Lost Author Found

I always wondered what became of thriller writer Bob Reiss…he just seemed to have disappeared. The mystery was solved in a tiny item in this week’s issue of Publishers Weekly, which revealed that Reiss has been writing as Ethan Black and sold his newest novel to Paramount for big bucks.  The item got me wondering about some other disappearances… like James Colbert, Brad Soloman, Zachary Klein, Jerome Doolittle, A.W. Mykel, Robert Sims Reid, Tom Eidson, Doug Swanson, Robert Ward, Gaylord Dold, Jim Cirni, Edwin Shrake, and Michael Stone. 

I know some tidbits. Colbert went into comics for awhile. There are rumors that Jerome Doolittle is K.C. Constantine. One of Eidson’s novels became the western THE MISSING, but how long has it been since his last novel? And I see Robert Ward showing up at signings and events (like Terrell Lee Lankford’s publication party), but his last novel was quite a few years ago.

Anybody know the stories on the others?

A Quinn Martin Production

Does anybody know who the "announcer" was for all those great ’70s Quinn Martin detective shows?
I can hear him now…

"Barnaby Jones, a Quinn Martin Production. Starring Buddy Ebsen, Also starring Lee Meriweather, Mark Shera. With guest stars Peter Haskell, Burr DeBenning, Joanne Linville, Andrew Duggan,  and with special guest star, Trisha Noble.  Tonight’s episode ‘Mother of Mercy, Child of Death”"

UPDATE:  The mystery is solved. The announcer was Hank Simms aka Henry Fry Simms. Where is his statue at the TV Academy?

Andrew Coburn

I just finished reading OFF DUTY by Andrew Coburn, which was strongly recommended to me by Ed Gorman….and for good reason. It’s a great book.

I’d never heard of the guy, and I like to think of myself as fairly plugged in to the mystery/thriller scene.  It turns out that Coburn has written several well-reviewed thrillers and was even nominated for an Edgar a few years back…and yet, he’s  virtually unknown. As far as I know, he doesn’t have any books that are still in print and hasn’t had a new title out in several years.  Which is a damn shame, because he’s as good, or better, than many of the bestselling authors working today.

All of which got me thinking about the shadow class of mystery/thriller writers… solid pros who’ve written fantastic stuff  and yet toil in almost complete obscurity… if they are lucky enough to still be writing, and having their work published, at all.  Robert Sims Reid, Robert Reiss, Gary Disher, James Colbert, Tom Kakonis, William Hoffman, Gaylord Dold, Robert Ray and Clay Reynolds are other authors who come to mind (you might know a few, too).  I would have put Kent Harrington on that list… but, thankfully, his new book has been getting enough attention that he might finally step out into the light.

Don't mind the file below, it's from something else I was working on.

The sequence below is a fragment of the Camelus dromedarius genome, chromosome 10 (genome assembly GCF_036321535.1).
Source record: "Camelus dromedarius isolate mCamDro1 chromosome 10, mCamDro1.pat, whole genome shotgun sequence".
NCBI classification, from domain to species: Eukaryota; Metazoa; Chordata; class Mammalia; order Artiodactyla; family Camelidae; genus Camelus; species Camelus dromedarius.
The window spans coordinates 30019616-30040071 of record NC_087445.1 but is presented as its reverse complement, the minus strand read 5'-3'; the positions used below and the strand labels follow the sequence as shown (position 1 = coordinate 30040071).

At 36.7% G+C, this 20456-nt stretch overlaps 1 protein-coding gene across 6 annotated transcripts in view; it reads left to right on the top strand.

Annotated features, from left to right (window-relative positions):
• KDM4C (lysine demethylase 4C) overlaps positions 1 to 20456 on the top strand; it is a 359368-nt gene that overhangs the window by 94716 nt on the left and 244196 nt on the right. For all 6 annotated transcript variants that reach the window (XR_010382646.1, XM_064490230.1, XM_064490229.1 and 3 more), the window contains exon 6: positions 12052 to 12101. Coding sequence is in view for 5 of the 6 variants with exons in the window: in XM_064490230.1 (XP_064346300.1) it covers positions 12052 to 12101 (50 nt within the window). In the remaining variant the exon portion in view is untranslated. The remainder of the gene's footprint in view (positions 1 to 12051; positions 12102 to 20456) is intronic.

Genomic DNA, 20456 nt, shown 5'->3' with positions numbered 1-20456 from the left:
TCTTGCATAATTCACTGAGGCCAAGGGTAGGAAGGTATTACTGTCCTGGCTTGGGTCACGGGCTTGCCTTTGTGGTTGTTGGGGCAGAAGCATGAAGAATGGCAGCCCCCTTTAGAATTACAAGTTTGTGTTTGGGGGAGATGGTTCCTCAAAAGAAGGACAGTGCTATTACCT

So why is it that some authors never show up on the public or critical radar despite writing top-notch mysteries and thrillers?  Are they not marketing themselves enough? Are they victims of poor distribution and promotion? Or are they writing stuff that’s too narrow in appeal?

I’d be interested in hearing your thoughts… and learning about any authors you’d add to the list of the shadow class…

Robert Sims Reid

Whatever happened to author Robert Sims Reid? He wrote a bunch of cop novels set in Montana but I don’t think he’s had a new book out in nearly  a decade…

I read his book RED CORVETTE a few years ago, liked it so much that I picked up everything Reid ever wrote, and then for some reason didn’t get back to him until last week, when something made me pack BIG SKY BLUES among the paperbacks to read in Hawaii.  I’m glad I did. James Crumley, in a cover blurb, called the book

"Perhaps the finest police novel I’ve ever read. I absolutely loved it. Wonderful writing, fine characters, and a great story.  Reid has taken the police novel out of the genre and into literature."

I wouldn’t go quite as far as Crumley, but I thought it was a great book. For all the hoo-hah about THE GUARDS, I thought BIG SKY BLUES was better. At least I enjoyed it a lot more. Although it was published back in ’88, it seems so much fresher than the cop novels I’ve read the last few years. For one thing, the hero isn’t an alcoholic loner on a path of self-destruction who’s hated by his bosses and inexplicably desired by women. The hero of BIG SKY BLUES is married with a teenage daughter and isn’t addicted to anything. And yet, he’s still a deeply troubled, complex character whose life is falling apart around him, particularly his relationships with his wife and his partner.

When I get home, I’m going to catch up on Reid’s other books…